Question about 1997 Kia Sportage
Try ptfe tape,same as you use for plumbing,it is cheaper than replacing the pipe assembly.
Posted on May 12, 2010
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Posted on Jan 02, 2017
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Feb 20, 2014 | 2004 Suzuki Forenza
Chevrolet Cavaliers have power steering installed as standard equipment. The power steering is assisted with hydraulic pressure generated by the power steering pump. The pump circulates the fluid and makes turning the steering wheel very light and responsive to the touch. A sure sign the power steering pump is failing is when steering becomes more laborious; also look for leaking power steering fluid puddled under the car. Removing a power steering pump is not a difficult project and is the first step to repairing the power steering system.
The serpentine belt on the front of the Cavalier's engine provides the power to operate the power steering pump. You have to first remove the belt to free the power steering pump's drive pulley. Underneath the Cavalier is a spring-tensioned pulley keeping the serpentine belt taut. Use a socket wrench to grab the center hex nut on the tension pulley and turn it so the belt becomes loose. Remove the belt from the pulley and then from the other wheels and pulleys on the engine.
A tube runs from the pump to the power steering assist mechanism in the Cavalier near the front axle. This hard tube has two fittings on each end for a connection. Use a box-end wrench to disconnect one end of the tube underneath the Cavalier. Be careful because some power steering fluid will leak. Just hold your finger over the hole and set a container underneath the tube and wait for the fluid to drain.
Once the fluid finishes draining use the box-end wrench to disconnect the tube from the power steering pump. The tube is bent and twists to make its way through the engine bay from the pump to the power steering assist. There's no need to remove it from the bay. Just push it aside.
The power steering pump is bolted directly onto the engine block. To remove the pump, unscrew the fasteners securing it to the engine. There may or may not be thread lock compound used to seal the bolts onto the engine. If the bolts do not easily turn use some force to break the thread lock. Do not worry about doing this. Breaking thread lock is the only way to get a bolt free. Once the bolts are out, lift the pump out of the engine bay. Again, though, be careful because as you move the pump some remaining power steering fluid may drain from the access port where the tubing was connected. You might want to get a shop towel to hold over the port when moving the pump to avoid a dripping mess.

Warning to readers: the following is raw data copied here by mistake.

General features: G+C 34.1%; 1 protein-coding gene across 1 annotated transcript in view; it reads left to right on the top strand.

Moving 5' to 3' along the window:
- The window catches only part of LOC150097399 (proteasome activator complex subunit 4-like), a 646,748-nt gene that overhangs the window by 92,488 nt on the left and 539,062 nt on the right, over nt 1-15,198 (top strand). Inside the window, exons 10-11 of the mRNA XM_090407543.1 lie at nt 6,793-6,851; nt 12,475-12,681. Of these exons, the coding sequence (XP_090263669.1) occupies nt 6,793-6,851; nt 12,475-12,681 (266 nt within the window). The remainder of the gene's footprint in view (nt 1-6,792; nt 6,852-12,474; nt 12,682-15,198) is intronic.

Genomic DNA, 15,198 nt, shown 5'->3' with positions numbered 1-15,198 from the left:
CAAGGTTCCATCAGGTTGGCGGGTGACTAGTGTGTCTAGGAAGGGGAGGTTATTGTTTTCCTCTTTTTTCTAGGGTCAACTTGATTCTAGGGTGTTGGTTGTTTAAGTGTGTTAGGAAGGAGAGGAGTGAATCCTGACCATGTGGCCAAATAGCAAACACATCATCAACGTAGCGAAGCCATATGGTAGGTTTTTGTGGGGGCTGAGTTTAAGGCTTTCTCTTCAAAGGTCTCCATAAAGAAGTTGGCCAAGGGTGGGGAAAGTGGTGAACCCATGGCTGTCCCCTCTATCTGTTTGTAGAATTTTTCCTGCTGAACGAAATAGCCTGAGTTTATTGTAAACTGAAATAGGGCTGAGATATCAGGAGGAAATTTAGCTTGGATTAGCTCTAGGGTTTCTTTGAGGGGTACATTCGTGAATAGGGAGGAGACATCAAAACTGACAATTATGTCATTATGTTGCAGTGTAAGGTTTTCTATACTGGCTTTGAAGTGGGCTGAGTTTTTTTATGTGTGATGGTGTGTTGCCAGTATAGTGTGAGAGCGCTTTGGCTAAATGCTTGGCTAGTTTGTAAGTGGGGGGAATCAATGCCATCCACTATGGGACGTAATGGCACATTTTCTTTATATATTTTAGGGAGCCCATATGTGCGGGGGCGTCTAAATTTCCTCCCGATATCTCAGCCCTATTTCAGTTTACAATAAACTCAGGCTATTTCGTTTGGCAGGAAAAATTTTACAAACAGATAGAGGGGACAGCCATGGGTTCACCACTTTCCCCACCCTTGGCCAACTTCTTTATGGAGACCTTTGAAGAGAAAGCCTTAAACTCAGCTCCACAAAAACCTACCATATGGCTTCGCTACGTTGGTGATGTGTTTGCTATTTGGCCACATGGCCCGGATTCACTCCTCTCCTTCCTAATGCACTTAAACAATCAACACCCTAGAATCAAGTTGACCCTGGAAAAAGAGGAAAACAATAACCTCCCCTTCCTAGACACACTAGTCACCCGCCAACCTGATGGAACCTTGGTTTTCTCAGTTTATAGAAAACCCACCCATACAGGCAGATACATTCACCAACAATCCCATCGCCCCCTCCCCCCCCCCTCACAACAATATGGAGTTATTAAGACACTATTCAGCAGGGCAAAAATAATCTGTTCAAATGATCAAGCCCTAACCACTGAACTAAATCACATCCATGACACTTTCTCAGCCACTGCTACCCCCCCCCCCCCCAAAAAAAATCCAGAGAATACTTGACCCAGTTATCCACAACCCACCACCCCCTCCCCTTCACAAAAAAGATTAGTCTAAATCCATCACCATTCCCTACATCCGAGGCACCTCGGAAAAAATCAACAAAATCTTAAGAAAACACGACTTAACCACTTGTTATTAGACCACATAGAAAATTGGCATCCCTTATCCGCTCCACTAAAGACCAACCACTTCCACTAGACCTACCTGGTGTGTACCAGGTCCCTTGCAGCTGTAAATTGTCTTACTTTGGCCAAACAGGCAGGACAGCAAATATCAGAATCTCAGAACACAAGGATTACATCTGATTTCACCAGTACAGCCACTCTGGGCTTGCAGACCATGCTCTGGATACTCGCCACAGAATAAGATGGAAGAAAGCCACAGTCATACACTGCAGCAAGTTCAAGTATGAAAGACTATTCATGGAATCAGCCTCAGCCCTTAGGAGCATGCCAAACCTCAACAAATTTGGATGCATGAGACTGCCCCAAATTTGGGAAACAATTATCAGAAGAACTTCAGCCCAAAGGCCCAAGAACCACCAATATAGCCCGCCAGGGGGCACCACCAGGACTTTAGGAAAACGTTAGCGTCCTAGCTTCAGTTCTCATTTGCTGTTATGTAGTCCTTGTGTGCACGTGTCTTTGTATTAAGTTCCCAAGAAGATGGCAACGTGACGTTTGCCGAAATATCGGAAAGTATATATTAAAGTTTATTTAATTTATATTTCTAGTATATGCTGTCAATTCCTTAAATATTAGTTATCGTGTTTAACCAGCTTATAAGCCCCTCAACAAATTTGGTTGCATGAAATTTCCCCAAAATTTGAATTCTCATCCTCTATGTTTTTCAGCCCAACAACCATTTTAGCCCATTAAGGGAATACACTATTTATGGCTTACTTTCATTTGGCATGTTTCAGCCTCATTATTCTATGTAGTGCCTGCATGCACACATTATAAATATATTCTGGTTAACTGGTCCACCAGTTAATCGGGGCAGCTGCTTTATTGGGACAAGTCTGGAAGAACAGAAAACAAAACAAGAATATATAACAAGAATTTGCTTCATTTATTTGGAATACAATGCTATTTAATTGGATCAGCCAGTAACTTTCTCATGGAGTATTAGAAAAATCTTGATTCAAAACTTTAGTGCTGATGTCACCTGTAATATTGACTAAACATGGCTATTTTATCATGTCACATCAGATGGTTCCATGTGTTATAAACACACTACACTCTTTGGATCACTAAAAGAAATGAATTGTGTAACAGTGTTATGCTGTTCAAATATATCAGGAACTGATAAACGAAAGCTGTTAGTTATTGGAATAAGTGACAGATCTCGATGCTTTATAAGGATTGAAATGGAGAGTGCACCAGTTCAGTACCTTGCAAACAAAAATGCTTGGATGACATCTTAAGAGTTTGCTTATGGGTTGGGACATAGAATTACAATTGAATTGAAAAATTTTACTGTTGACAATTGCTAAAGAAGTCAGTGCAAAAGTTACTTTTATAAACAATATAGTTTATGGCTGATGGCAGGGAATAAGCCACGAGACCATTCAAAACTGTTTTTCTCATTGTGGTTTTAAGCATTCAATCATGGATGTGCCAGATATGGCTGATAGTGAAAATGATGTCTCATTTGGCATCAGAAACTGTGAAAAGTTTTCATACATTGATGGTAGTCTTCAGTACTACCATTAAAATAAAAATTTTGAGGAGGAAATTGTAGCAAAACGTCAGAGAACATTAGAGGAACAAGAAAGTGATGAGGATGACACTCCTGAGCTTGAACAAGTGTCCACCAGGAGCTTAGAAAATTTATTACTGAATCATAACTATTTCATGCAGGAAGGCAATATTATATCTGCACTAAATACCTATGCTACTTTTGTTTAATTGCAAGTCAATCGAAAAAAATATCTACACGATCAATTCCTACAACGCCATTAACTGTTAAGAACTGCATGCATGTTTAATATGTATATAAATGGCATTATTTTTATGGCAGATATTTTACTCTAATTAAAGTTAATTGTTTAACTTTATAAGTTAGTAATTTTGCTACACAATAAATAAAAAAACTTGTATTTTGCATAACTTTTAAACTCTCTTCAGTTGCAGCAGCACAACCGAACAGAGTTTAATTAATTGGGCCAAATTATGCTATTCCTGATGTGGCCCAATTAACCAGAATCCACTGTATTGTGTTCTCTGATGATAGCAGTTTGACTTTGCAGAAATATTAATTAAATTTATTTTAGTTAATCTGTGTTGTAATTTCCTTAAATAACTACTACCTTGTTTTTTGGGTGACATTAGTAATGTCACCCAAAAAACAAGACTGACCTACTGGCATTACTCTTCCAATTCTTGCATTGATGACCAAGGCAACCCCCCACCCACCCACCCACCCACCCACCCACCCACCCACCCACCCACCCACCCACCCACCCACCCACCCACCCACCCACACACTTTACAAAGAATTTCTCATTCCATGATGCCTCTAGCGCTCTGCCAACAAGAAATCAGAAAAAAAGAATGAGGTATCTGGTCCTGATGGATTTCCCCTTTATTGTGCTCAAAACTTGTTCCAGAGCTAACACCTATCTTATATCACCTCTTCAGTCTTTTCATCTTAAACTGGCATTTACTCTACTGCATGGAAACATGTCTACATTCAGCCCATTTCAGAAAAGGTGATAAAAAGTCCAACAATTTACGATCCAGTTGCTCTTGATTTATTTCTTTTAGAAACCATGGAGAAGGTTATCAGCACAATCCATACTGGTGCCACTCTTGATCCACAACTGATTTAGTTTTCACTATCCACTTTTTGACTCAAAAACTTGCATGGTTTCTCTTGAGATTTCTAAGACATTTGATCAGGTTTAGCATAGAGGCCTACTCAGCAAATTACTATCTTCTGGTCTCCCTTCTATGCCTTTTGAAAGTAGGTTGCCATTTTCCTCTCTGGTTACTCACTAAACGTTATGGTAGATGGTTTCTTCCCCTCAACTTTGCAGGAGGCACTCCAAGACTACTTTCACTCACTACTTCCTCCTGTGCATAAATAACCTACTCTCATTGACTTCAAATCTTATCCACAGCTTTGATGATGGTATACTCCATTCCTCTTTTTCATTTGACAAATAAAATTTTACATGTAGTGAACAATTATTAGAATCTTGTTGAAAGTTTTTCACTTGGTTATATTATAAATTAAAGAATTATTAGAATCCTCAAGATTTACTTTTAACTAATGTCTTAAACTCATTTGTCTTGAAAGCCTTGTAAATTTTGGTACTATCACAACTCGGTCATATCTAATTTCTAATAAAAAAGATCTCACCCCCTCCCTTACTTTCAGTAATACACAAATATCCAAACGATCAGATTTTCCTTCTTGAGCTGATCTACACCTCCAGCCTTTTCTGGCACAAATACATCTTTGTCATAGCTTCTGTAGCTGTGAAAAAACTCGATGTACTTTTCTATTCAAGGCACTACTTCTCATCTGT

Jan 12, 2012 | Chevrolet Cavalier Cars & Trucks
Mar 02, 2011 | 1996 Buick Park Avenue
Lift the hood. Remove the power-steering cap. Use the turkey baster to siphon as much fluid as possible from the power-steering pump reservoir. This is done to lessen the fluid loss when the hoses are removed.
Remove the two pressure hoses from the rear of the power-steering pump, using a wrench and common screwdriver. The high-pressure hose is threaded into the back of the pump while the lower-pressure hose is held on with a clamp.
Loosen the belt tensioner by using a wrench to move the tensioner away from the belt and removing the belt.
Place the power-steering pulley extractor tool on the nose of the pulley. The tool has two half shells that clamp around the lip on the nose of the pulley and around the lip of the tool. Thread the tool in until the shells fit on both the pulley and the tool lip. Install the circular metal band to keep the shells in place. Hold the threaded head of the tool with a wrench. With another appropriately sized wrench, turn the large nut above the shells counterclockwise to pull the pulley off.
Remove the bolts securing the pump to the support bracket. Remove the pump.
Install the new pump. Insert the securing bolts and tighten. Install the pulley by holding the pulley on the shaft while threading the extractor tool into the center hole of the shaft, with the shells removed. Hold the head of the threaded shaft with one wrench and turn the large nut clockwise with another wrench to push the pulley on the power-steering pump shaft.
Install the serpentine belt by pushing the tensioner away from the belt while wrapping the belt around the pulleys. Allow the tensioner to press on the belt, causing tension.
Install the two power-steering hoses. Fill the power-steering pump reservoir with power-steering fluid. Start the truck and turn the steering wheel lock-to-lock, left and right several times to bleed all the air from the system. Check the fluid one more time.
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